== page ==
“The paper is only the beginning for this research,” Dr. Behbehani says. “I anticipate a high level of interest in the findings. It could transform the way we conduct research in nano-engineering by providing researchers with the ability to study such physical phenomena at such small scale through the model.”
The UTA research team used optical tweezers previously developed by Dr. Mohanty to measure oscillations that occur at the nano scale, thus proving that mass and acceleration must be considered at that level as well.
“We proved it in the lab,” says Dr. Bowling. “Publication in an accepted journal is the next step in gaining mass acceptance of the idea, which flies in the face of what most people believe now.”
The discovery resulted from a 2012 National Science Foundation grant project in which the UT Arlington team investigated a new model for how motor proteins behave in the body. The NSF award was funded through therapy Concept Grants for Exploratory Research, or EAGER program. The grants support exploratory work in its early stages on untested, but potentially transformative, research ideas or approaches.
Dr. Alan Bowling, is a native of El Paso and Austin, received his PhD from Stanford University, and was employed at the The Jet Propulsion Laboratory in Pasadena, CA, as a cooperative education student. He has industry experience obtained while with McDonnell Douglas Space Systems Company in Houston. Dr. Bowling also founded a company in Sunnyvale, CA which marketed a product he invented and patented, and his wide range of non-academic and academic experience has culminated in a research program focused on dynamics and controls, applied to problems in robotics and biomechanics.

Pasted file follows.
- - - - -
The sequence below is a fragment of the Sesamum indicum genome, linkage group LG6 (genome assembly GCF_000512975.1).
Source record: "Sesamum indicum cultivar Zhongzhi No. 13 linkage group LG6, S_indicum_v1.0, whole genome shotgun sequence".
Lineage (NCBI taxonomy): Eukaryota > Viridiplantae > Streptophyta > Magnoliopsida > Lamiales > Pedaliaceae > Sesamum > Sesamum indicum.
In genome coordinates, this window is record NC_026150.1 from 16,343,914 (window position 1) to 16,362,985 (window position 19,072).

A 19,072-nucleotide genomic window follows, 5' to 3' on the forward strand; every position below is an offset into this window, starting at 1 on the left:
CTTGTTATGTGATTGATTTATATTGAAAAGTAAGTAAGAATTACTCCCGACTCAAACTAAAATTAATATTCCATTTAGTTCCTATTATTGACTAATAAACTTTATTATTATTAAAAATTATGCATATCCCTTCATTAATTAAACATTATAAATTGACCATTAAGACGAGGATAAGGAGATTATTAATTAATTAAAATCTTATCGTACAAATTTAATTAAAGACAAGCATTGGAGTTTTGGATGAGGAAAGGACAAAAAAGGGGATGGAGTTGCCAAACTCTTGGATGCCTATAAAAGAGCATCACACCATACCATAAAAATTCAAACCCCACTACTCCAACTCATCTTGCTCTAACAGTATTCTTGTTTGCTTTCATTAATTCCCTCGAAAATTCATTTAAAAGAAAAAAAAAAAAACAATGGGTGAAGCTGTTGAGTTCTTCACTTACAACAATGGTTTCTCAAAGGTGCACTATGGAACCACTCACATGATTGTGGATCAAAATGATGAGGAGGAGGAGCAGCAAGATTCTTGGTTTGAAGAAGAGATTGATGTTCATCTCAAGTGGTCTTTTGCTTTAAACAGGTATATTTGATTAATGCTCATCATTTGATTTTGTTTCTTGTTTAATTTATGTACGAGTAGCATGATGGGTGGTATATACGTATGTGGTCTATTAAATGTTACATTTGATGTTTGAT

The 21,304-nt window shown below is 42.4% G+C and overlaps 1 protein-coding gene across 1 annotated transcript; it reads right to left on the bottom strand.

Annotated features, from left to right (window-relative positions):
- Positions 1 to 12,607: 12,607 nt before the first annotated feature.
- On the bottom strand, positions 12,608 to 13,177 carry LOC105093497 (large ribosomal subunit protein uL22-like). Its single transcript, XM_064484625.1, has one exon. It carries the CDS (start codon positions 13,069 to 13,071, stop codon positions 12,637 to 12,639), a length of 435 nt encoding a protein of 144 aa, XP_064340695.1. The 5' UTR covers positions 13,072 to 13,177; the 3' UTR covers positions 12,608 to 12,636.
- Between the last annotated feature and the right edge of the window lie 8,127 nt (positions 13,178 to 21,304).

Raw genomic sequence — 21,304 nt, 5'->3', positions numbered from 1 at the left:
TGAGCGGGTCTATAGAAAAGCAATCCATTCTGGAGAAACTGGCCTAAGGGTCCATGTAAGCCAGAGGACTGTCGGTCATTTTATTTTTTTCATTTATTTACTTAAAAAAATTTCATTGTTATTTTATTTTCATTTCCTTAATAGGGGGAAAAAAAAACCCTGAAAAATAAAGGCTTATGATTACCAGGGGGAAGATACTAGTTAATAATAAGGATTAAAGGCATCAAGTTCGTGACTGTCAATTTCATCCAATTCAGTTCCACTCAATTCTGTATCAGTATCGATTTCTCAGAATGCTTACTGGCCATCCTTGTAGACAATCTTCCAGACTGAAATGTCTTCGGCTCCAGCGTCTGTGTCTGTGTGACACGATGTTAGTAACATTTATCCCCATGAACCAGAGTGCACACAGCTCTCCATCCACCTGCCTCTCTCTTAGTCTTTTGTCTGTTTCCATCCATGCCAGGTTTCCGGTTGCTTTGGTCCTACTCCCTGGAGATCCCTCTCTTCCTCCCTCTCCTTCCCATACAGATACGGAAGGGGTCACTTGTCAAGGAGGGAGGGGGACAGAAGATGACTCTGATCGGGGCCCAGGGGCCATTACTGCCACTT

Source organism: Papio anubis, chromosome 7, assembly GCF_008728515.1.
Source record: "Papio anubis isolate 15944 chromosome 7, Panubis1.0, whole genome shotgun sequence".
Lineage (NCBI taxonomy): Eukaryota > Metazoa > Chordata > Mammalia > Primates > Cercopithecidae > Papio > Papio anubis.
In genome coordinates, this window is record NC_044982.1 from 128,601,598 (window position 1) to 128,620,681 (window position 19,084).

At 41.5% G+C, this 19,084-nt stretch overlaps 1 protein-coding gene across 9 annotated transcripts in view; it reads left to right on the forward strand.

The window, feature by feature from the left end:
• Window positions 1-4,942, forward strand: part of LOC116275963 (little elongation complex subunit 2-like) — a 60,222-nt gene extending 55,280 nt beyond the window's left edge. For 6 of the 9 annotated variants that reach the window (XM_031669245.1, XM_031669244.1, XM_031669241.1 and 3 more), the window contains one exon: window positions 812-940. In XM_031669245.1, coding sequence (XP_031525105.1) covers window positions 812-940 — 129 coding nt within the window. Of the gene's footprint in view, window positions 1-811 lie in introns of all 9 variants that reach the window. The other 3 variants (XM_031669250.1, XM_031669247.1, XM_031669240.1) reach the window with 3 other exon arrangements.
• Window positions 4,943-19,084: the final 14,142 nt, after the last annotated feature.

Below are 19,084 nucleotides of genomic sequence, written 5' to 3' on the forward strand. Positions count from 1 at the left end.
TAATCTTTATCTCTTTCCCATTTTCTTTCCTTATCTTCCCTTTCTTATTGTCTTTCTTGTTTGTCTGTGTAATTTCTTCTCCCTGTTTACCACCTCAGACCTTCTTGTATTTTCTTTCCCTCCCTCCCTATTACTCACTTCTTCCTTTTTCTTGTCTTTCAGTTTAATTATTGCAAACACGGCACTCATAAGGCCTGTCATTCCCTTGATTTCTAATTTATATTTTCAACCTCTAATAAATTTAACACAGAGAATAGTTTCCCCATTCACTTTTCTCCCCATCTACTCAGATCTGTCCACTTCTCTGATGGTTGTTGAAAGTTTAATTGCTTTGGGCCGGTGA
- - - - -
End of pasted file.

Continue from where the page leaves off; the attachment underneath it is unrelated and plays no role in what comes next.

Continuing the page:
Specifically, Dr. Bowling studies agility in the locomotion of limbed robots and biological systems. One of his main goals is the development of fast, agile, legged robots, a project for which he received a Career Award from the National Science Foundation. This work on agility is being applied to biological systems, including human, animal, and insect locomotion as well as cellular and molecular locomotion. He is interested in predicting injury and examining the performance limitations on biological systems imposed by potential injury. His current work involves the development of a dynamic model of motor proteins in order to better understand the physics behind the capabilities of nature’s motor. He is also interested in the development of autonomous systems at the macro, micro, and nano scales. The autonomous systems focus includes a broad range of topics including sensing, perception, manipulation, cognition, and human-robot interaction as well as other areas which need to be addressed in order to develop highly-capable, agile, adaptive, autonomous robots for applications including search and rescue, emergency medical response, and space exploration.
The University of Texas at Arlington is a comprehensive research institution of more than 33,300 students and 2,300 faculty members in the epicenter of North Texas. It is the second largest institution in the University of Texas System. Research expenditures reached almost $78 million last year. Visit http://www.uta.edu for more information.
The University of Texas at Arlington
The University of Texas at Arlington